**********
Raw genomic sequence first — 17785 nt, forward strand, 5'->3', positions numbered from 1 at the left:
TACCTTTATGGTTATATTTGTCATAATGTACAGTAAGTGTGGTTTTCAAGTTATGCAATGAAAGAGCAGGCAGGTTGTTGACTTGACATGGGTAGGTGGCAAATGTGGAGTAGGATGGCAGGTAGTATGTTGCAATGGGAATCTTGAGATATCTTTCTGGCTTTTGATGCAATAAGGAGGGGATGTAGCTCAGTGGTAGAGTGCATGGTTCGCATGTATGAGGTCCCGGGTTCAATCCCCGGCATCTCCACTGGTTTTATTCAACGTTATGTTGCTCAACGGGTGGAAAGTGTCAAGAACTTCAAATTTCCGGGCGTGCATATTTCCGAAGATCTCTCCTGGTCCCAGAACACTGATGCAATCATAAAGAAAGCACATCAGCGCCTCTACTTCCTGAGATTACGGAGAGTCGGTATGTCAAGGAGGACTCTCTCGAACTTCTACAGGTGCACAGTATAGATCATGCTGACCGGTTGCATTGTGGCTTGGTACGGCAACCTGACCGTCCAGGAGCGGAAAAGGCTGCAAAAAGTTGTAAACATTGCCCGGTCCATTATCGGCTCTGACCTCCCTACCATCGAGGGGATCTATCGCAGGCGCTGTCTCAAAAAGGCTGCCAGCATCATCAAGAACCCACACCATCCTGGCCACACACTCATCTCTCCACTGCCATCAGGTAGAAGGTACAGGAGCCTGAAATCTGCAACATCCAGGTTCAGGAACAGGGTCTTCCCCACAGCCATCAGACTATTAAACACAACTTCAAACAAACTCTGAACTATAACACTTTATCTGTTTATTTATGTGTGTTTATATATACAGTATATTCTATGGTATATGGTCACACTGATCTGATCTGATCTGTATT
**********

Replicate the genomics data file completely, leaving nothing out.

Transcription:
Raw genomic sequence first — 17785 nt, forward strand, 5'->3', positions numbered from 1 at the left:
TACCTTTATGGTTATATTTGTCATAATGTACAGTAAGTGTGGTTTTCAAGTTATGCAATGAAAGAGCAGGCAGGTTGTTGACTTGACATGGGTAGGTGGCAAATGTGGAGTAGGATGGCAGGTAGTATGTTGCAATGGGAATCTTGAGATATCTTTCTGGCTTTTGATGCAATAAGGAGGGGATGTAGCTCAGTGGTAGAGTGCATGGTTCGCATGTATGAGGTCCCGGGTTCAATCCCCGGCATCTCCACTGGTTTTATTCAACGTTATGTTGCTCAACGGGTGGAAAGTGTCAAGAACTTCAAATTTCCGGGCGTGCATATTTCCGAAGATCTCTCCTGGTCCCAGAACACTGATGCAATCATAAAGAAAGCACATCAGCGCCTCTACTTCCTGAGATTACGGAGAGTCGGTATGTCAAGGAGGACTCTCTCGAACTTCTACAGGTGCACAGTATAGATCATGCTGACCGGTTGCATTGTGGCTTGGTACGGCAACCTGACCGTCCAGGAGCGGAAAAGGCTGCAAAAAGTTGTAAACATTGCCCGGTCCATTATCGGCTCTGACCTCCCTACCATCGAGGGGATCTATCGCAGGCGCTGTCTCAAAAAGGCTGCCAGCATCATCAAGAACCCACACCATCCTGGCCACACACTCATCTCTCCACTGCCATCAGGTAGAAGGTACAGGAGCCTGAAATCTGCAACATCCAGGTTCAGGAACAGGGTCTTCCCCACAGCCATCAGACTATTAAACACAACTTCAAACAAACTCTGAACTATAACACTTTATCTGTTTATTTATGTGTGTTTATATATACAGTATATTCTATGGTATATGGTCACACTGATCTGATCTGATCTGTATT